So, I met with Coach Luke at one of the local baseball fields, in the cage. We did some soft toss and he examined my swing and worked on it. By random chance, I set up a little wider and wasn’t stepping before I swung. Turns out this really worked well for me – he commented on how it steadied my stance and how much he liked it. I didn’t have the heart to tell him it was like too many other things about my swing – random and subject to change. Because he liked it, and then because it has really worked for me, it’s permanent.
One of the things he had me do to enhance my bat speed was to tuck my shoulder and hip back, making me twist more when I swung. That may not have been what he was really trying to get me to do, but turning my hip and shoulder has cranked my bat speed up 100%. I don’t remember if our playoff game for Ponce last summer was a few days after that session or a few weeks, but when we did a little soft toss in the batting cage before the game, I could see the difference. It wasn’t just that I was smashing the ball, but the way Bill Murray and some of the other guys reacted to my swing. It was disbelief. I may be an old dog, but I sure can learn new tricks.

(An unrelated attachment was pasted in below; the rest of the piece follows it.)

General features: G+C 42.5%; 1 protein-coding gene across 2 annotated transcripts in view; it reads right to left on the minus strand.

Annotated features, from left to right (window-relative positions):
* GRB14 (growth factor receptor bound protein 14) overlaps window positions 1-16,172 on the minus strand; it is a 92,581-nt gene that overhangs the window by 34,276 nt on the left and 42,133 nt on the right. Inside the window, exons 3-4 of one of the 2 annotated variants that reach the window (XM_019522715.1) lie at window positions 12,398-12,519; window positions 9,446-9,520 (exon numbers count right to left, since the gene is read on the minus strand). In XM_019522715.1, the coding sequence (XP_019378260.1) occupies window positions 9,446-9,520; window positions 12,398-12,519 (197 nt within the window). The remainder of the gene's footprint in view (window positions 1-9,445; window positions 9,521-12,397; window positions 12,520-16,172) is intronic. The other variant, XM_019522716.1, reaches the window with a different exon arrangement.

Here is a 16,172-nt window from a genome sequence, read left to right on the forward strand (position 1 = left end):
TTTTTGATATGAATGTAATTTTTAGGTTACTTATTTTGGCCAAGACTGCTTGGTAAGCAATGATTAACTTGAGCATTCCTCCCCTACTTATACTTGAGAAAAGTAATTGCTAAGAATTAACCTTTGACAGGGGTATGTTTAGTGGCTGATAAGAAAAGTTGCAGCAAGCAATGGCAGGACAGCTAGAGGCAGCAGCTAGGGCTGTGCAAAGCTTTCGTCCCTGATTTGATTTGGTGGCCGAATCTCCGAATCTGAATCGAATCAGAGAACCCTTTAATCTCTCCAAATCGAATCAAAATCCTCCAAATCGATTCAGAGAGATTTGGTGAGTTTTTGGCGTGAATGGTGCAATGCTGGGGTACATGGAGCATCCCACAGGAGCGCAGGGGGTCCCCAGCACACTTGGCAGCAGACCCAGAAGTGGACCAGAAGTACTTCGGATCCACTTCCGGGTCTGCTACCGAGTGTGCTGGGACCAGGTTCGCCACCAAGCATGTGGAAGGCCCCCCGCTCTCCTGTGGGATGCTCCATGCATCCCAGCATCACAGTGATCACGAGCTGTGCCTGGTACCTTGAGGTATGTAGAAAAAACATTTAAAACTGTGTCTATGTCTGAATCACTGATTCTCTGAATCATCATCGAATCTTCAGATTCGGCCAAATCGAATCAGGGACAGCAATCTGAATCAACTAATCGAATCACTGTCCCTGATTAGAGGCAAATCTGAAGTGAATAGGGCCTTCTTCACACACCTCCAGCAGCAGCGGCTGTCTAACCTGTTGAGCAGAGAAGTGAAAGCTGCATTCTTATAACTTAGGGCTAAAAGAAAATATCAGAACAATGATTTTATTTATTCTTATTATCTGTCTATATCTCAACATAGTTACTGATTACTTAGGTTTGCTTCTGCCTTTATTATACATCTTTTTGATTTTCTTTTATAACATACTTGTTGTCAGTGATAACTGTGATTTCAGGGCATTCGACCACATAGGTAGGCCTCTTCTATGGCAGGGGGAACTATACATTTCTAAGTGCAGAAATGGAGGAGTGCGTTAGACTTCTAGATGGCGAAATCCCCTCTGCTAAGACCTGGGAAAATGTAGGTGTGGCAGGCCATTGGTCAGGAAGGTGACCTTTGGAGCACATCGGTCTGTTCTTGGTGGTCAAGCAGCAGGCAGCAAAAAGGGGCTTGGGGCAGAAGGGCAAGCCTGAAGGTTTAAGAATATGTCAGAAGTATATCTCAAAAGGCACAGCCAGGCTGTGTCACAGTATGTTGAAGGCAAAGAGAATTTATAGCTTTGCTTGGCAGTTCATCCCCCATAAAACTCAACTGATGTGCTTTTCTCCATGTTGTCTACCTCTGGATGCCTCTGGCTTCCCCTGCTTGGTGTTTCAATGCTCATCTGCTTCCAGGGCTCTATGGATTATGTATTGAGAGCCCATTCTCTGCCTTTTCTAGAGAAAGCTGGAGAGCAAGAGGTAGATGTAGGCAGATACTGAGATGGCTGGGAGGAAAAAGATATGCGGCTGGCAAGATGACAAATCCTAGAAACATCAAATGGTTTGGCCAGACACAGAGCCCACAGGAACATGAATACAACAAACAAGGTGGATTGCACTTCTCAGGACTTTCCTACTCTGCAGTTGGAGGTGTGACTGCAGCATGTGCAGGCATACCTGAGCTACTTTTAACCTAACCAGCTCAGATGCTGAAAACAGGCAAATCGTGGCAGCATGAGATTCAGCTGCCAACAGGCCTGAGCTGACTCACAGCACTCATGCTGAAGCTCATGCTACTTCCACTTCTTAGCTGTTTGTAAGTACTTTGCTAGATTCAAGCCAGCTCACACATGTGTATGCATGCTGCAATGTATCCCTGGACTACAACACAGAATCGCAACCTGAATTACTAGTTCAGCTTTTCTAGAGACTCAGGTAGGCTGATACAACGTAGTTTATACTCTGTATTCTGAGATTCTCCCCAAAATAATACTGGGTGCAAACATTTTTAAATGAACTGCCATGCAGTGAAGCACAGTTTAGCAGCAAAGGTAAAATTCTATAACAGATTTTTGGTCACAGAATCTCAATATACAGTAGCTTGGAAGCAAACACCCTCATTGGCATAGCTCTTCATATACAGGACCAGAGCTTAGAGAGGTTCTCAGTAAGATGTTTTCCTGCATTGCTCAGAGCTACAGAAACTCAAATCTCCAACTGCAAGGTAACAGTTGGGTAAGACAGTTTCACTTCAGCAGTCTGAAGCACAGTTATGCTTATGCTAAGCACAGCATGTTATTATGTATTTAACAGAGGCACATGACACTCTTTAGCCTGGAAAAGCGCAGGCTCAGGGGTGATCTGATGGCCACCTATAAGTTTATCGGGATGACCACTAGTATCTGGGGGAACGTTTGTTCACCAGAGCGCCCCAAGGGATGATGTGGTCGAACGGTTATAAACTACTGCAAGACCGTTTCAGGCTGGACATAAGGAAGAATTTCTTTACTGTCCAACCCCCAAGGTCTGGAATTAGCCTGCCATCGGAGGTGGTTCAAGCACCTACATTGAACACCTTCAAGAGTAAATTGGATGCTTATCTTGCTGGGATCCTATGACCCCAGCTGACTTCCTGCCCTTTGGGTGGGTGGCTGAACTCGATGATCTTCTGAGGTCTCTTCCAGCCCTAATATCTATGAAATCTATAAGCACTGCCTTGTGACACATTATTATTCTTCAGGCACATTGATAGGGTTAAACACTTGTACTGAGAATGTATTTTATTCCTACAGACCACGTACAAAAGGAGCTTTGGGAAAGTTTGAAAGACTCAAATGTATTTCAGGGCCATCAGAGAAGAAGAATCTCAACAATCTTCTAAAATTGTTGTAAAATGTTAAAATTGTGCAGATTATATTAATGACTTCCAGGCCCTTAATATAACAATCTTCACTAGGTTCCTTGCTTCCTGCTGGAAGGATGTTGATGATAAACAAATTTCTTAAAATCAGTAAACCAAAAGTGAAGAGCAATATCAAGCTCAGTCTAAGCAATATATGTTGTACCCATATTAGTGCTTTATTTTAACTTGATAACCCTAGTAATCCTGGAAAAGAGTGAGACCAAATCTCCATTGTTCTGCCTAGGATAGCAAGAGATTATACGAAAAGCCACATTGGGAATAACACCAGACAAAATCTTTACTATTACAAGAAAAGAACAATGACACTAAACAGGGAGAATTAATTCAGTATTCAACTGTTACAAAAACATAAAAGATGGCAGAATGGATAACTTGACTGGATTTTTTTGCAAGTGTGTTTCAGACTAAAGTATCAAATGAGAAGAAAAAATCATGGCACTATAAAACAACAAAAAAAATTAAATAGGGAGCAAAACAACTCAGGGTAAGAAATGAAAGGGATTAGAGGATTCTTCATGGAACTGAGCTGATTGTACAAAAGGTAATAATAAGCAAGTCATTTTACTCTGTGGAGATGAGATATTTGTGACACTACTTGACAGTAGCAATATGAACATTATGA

Our 2017 season started this past Sunday and I hoped the lessons from last year and the habits from spring training stuck with me.
In my first at-bat, bases were loaded with two outs. He missed the strike zone with his first two pitches, so standing there at 2-0, I knew he had to groove one. It was a good pitch and I hit it hard down the third base line. Unfortunately, the third baseman was holding the runner on and perfectly positioned to scoop it up and end the inning.